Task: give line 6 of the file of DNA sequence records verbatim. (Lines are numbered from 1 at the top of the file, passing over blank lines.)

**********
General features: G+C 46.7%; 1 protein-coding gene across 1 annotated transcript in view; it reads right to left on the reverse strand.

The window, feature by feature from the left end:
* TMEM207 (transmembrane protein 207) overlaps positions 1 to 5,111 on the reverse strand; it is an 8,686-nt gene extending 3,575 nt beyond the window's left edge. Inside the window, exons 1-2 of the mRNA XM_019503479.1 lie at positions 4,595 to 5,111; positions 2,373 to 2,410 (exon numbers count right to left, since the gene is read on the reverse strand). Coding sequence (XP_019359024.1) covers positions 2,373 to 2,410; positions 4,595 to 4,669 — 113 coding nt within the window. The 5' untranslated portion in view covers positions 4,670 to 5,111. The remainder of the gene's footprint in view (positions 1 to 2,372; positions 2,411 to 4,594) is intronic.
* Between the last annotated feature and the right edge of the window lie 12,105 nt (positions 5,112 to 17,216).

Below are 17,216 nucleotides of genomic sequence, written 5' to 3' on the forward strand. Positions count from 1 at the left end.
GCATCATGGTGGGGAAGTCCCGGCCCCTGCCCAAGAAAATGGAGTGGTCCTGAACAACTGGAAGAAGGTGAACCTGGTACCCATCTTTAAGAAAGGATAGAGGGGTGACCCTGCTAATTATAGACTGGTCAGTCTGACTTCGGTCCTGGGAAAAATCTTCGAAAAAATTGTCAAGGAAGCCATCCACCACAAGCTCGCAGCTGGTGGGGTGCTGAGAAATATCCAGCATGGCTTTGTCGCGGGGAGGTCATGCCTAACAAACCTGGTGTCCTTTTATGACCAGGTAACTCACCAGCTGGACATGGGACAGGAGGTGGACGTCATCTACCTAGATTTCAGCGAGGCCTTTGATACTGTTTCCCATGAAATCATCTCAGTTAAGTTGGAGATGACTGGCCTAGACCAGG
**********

GCATCATGGTGGGGAAGTCCCGGCCCCTGCCCAAGAAAATGGAGTGGTCCTGAACAACTGGAAGAAGGTGAACCTGGTACCCATCTTTAAGAAAGGATAGAGGGGTGACCCTGCTAATTATAGACTGGTCAGTCTGACTTCGGTCCTGGGAAAAATCTTCGAAAAAATTGTCAAGGAAGCCATCCACCACAAGCTCGCAGCTGGTGGGGTGCTGAGAAATATCCAGCATGGCTTTGTCGCGGGGAGGTCATGCCTAACAAACCTGGTGTCCTTTTATGACCAGGTAACTCACCAGCTGGACATGGGACAGGAGGTGGACGTCATCTACCTAGATTTCAGCGAGGCCTTTGATACTGTTTCCCATGAAATCATCTCAGTTAAGTTGGAGATGACTGGCCTAGACCAGG